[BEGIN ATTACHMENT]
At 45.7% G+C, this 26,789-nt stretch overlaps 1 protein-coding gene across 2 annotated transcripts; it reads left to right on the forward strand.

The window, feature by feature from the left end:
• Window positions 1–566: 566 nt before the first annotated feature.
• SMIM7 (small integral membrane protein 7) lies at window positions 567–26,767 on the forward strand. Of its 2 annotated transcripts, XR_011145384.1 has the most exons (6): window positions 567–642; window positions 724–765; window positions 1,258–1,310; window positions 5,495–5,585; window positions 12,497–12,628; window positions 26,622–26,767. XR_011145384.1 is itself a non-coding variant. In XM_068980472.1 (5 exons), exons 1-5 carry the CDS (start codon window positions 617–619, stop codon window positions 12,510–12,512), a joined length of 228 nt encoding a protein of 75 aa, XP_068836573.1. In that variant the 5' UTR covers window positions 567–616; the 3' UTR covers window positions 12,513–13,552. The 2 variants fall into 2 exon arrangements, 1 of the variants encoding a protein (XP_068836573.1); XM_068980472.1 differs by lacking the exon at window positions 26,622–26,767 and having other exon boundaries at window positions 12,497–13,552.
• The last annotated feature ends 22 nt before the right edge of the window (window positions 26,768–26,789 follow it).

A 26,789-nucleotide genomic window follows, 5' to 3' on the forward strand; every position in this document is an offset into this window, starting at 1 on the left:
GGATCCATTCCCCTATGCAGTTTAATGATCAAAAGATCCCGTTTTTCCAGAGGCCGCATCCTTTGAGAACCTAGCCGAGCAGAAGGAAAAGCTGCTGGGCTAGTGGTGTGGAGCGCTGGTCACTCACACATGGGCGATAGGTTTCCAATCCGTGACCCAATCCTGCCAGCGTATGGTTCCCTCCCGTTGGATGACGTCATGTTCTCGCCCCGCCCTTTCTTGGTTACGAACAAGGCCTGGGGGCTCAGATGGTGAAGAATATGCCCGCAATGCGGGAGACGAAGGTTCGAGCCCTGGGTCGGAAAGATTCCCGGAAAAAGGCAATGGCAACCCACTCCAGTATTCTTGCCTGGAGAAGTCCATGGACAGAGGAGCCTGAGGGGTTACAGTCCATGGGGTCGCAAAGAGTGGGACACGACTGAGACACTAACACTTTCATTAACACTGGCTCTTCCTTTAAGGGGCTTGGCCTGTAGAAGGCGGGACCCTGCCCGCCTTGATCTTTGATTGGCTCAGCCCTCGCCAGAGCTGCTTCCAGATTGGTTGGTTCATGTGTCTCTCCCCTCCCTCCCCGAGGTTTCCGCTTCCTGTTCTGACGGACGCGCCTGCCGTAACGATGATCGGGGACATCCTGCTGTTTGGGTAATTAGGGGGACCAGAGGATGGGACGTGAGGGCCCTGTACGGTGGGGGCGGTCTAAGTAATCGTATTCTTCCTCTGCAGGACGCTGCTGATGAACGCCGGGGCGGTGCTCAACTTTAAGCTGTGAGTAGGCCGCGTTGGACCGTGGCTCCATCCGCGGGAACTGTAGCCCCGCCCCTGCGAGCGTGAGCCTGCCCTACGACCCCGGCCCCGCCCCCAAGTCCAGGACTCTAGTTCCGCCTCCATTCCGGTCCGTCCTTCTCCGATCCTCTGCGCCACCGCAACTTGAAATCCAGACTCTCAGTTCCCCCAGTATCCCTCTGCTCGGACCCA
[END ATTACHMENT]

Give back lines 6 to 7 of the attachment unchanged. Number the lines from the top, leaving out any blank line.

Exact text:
A 26,789-nucleotide genomic window follows, 5' to 3' on the forward strand; every position in this document is an offset into this window, starting at 1 on the left:
GGATCCATTCCCCTATGCAGTTTAATGATCAAAAGATCCCGTTTTTCCAGAGGCCGCATCCTTTGAGAACCTAGCCGAGCAGAAGGAAAAGCTGCTGGGCTAGTGGTGTGGAGCGCTGGTCACTCACACATGGGCGATAGGTTTCCAATCCGTGACCCAATCCTGCCAGCGTATGGTTCCCTCCCGTTGGATGACGTCATGTTCTCGCCCCGCCCTTTCTTGGTTACGAACAAGGCCTGGGGGCTCAGATGGTGAAGAATATGCCCGCAATGCGGGAGACGAAGGTTCGAGCCCTGGGTCGGAAAGATTCCCGGAAAAAGGCAATGGCAACCCACTCCAGTATTCTTGCCTGGAGAAGTCCATGGACAGAGGAGCCTGAGGGGTTACAGTCCATGGGGTCGCAAAGAGTGGGACACGACTGAGACACTAACACTTTCATTAACACTGGCTCTTCCTTTAAGGGGCTTGGCCTGTAGAAGGCGGGACCCTGCCCGCCTTGATCTTTGATTGGCTCAGCCCTCGCCAGAGCTGCTTCCAGATTGGTTGGTTCATGTGTCTCTCCCCTCCCTCCCCGAGGTTTCCGCTTCCTGTTCTGACGGACGCGCCTGCCGTAACGATGATCGGGGACATCCTGCTGTTTGGGTAATTAGGGGGACCAGAGGATGGGACGTGAGGGCCCTGTACGGTGGGGGCGGTCTAAGTAATCGTATTCTTCCTCTGCAGGACGCTGCTGATGAACGCCGGGGCGGTGCTCAACTTTAAGCTGTGAGTAGGCCGCGTTGGACCGTGGCTCCATCCGCGGGAACTGTAGCCCCGCCCCTGCGAGCGTGAGCCTGCCCTACGACCCCGGCCCCGCCCCCAAGTCCAGGACTCTAGTTCCGCCTCCATTCCGGTCCGTCCTTCTCCGATCCTCTGCGCCACCGCAACTTGAAATCCAGACTCTCAGTTCCCCCAGTATCCCTCTGCTCGGACCCA